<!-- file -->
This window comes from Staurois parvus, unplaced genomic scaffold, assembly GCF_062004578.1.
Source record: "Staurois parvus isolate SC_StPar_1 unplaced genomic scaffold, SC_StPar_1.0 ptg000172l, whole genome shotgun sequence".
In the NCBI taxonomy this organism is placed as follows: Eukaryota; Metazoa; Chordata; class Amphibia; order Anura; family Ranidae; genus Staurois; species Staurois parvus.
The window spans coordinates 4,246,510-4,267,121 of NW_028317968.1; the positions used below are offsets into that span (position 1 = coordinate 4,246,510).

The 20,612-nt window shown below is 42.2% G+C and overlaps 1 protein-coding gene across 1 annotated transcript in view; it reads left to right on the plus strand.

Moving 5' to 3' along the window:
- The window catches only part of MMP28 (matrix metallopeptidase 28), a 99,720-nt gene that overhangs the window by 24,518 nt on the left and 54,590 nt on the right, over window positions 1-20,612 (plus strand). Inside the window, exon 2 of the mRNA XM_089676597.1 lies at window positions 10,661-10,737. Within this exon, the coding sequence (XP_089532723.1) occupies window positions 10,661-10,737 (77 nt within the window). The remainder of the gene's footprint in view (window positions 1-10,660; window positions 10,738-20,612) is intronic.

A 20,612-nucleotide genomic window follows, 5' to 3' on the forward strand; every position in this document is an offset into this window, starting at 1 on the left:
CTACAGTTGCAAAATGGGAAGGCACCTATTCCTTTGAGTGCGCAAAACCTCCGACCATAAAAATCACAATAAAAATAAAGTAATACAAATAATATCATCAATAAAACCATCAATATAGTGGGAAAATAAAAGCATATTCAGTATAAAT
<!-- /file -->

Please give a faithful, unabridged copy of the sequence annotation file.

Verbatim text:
This window comes from Staurois parvus, unplaced genomic scaffold, assembly GCF_062004578.1.
Source record: "Staurois parvus isolate SC_StPar_1 unplaced genomic scaffold, SC_StPar_1.0 ptg000172l, whole genome shotgun sequence".
In the NCBI taxonomy this organism is placed as follows: Eukaryota; Metazoa; Chordata; class Amphibia; order Anura; family Ranidae; genus Staurois; species Staurois parvus.
The window spans coordinates 4,246,510-4,267,121 of NW_028317968.1; the positions used below are offsets into that span (position 1 = coordinate 4,246,510).

The 20,612-nt window shown below is 42.2% G+C and overlaps 1 protein-coding gene across 1 annotated transcript in view; it reads left to right on the plus strand.

Moving 5' to 3' along the window:
- The window catches only part of MMP28 (matrix metallopeptidase 28), a 99,720-nt gene that overhangs the window by 24,518 nt on the left and 54,590 nt on the right, over window positions 1-20,612 (plus strand). Inside the window, exon 2 of the mRNA XM_089676597.1 lies at window positions 10,661-10,737. Within this exon, the coding sequence (XP_089532723.1) occupies window positions 10,661-10,737 (77 nt within the window). The remainder of the gene's footprint in view (window positions 1-10,660; window positions 10,738-20,612) is intronic.

A 20,612-nucleotide genomic window follows, 5' to 3' on the forward strand; every position in this document is an offset into this window, starting at 1 on the left:
CTACAGTTGCAAAATGGGAAGGCACCTATTCCTTTGAGTGCGCAAAACCTCCGACCATAAAAATCACAATAAAAATAAAGTAATACAAATAATATCATCAATAAAACCATCAATATAGTGGGAAAATAAAAGCATATTCAGTATAAAT